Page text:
560. Medicare Claims Successfully Track Surgical Site Infections Following Vascular Surgery in U.S. Hospitals
Session: Oral Abstract Session: Advancing Public Reporting and Surveillance of HAIs
Thursday, October 3, 2013: 2:30 PM
Room: The Moscone Center: 200-212
Background: Vascular surgery patients are at high risk for surgical site infection (SSI) due to comorbid conditions. Billing codes suggestive of SSI were previously shown to improve SSI detection following vascular surgery. We sought to validate this approach in a national sample of U.S. hospitals.

Methods: We conducted a retrospective cohort study of fee-for-service Medicare patients ≥65 years old who underwent vascular surgery in U.S. hospitals from 2005 through 2008. Hospitals were ranked using predicted rates of ICD-9 codes suggestive of SSI within 60 days of surgery, from generalized linear mixed models with individual-level adjustment for age, gender, and comorbidities. These rates account for clustering within hospital and the number of surgeries performed. For hospitals ranked in the best and worst-performing deciles, we obtained medical records on a random sample of patients for chart-validation of infection. We then calculated the risk-adjusted odds of developing a chart-confirmed SSI in the worst- versus best-decile hospitals.

Results: Among 203,023 eligible Medicare patients who underwent vascular surgery at 2,512 U.S. hospitals, there was a 2.5 times higher odds of developing a chart-confirmed SSI in a worst-versus-best decile hospital (95% CI 2.0-3.1). Of 726 patient charts flagged by an SSI code and reviewed, 46% met CDC/NHSN definitions for SSI, including 21% with a deep or organ/space (D/OS) infection. Every 2.2 charts reviewed identified an SSI and every 4.8 charts reviewed identified a D/OS SSI. Across all U.S. hospitals, 17% of patients were flagged. The chart-confirmed SSI rate in best decile hospitals was 3.3% (1.4% for D/OS) compared with 8.2% for worst decile hospitals (3.8% for D/OS).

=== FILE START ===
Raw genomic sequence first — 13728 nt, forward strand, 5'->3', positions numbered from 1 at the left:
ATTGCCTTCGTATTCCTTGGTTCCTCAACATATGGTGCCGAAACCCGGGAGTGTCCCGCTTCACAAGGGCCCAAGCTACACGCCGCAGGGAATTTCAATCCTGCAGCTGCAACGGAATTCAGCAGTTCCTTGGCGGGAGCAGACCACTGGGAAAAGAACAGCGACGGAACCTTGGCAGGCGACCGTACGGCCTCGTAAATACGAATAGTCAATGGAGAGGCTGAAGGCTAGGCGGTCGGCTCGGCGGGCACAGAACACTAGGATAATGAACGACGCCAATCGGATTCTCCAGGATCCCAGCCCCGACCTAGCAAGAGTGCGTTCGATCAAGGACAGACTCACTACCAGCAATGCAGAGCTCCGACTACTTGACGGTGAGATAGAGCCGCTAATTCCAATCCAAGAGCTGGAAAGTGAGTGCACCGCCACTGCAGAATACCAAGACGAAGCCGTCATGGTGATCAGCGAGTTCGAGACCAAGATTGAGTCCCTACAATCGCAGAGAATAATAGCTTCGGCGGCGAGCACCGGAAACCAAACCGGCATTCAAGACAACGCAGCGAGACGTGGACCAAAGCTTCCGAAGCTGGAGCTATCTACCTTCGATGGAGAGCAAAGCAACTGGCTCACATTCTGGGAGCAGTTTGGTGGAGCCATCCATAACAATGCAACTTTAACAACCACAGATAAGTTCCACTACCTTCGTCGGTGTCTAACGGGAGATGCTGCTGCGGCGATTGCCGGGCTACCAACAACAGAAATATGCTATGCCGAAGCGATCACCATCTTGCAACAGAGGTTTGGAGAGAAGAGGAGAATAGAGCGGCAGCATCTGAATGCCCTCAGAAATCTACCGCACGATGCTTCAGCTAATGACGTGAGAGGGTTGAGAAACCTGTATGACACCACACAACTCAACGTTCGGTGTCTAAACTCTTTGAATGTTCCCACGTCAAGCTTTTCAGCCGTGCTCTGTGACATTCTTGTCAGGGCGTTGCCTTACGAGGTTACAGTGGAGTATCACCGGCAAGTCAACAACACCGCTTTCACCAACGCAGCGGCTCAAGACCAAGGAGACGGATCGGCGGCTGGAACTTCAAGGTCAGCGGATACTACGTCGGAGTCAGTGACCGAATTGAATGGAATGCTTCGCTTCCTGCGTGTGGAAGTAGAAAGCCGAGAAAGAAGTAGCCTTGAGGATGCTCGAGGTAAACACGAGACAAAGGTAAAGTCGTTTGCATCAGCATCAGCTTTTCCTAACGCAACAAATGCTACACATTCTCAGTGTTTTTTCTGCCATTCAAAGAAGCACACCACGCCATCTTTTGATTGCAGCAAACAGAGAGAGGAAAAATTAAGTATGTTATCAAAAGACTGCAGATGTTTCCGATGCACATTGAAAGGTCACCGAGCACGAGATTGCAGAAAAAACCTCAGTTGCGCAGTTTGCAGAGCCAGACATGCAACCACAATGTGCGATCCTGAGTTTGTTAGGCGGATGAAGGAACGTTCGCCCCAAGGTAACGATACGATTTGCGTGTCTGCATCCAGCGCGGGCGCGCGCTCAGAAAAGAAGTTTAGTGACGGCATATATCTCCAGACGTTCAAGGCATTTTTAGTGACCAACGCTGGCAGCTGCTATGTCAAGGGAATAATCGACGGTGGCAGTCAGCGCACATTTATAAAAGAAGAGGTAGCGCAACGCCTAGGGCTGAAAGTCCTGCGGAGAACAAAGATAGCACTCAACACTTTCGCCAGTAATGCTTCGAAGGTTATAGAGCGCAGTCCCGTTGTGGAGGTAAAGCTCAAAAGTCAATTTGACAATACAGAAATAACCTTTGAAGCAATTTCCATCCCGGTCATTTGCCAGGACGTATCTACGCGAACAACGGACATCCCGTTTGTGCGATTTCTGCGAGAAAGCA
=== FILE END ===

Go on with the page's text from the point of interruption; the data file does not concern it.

Conclusion: In a national study, billing codes suggestive of SSI were highly efficient in identifying charts for identification of SSI events, thus providing a standardized approach to SSI surveillance within and across U.S. hospitals. In an era of increasing public reporting and value-based purchasing, claims-based surveillance is an effective approach to improve case identification and data validation.

Michael S. Calderwood, MD, MPH1,2, Ken Kleinman, ScD1, Dale W. Bratzler, DO, MPH3, Rebecca E. Kaganov, BA1, Christina B. Bruce, BA1, Elizabeth C. Balaconis, BA1, Claire Canning, MA1, Richard Platt, MD MS1, Susan S. Huang, MD, MPH, FIDSA4 and for the CDC Prevention Epicenter Program, (1)Department of Population Medicine, Harvard Medical School and Harvard Pilgrim Health Care Institute, Boston, MA, (2)Division of Infectious Diseases, Brigham and Women's Hospital, Boston, MA, (3)College of Public Health, University of Oklahoma Health Sciences Center, Oklahoma City, OK, (4)Division of Infectious Diseases and Health Policy Research Institute, University of California Irvine School of Medicine, Irvine, CA

Disclosures:

M. S. Calderwood, None

K. Kleinman, None

D. W. Bratzler, None

R. E. Kaganov, None

C. B. Bruce, None

E. C. Balaconis, None

C. Canning, None

R. Platt, None

S. S. Huang, None

Findings in the abstracts are embargoed until 12:01 a.m. PST, Oct. 2nd with the exception of research findings presented at the IDWeek press conferences.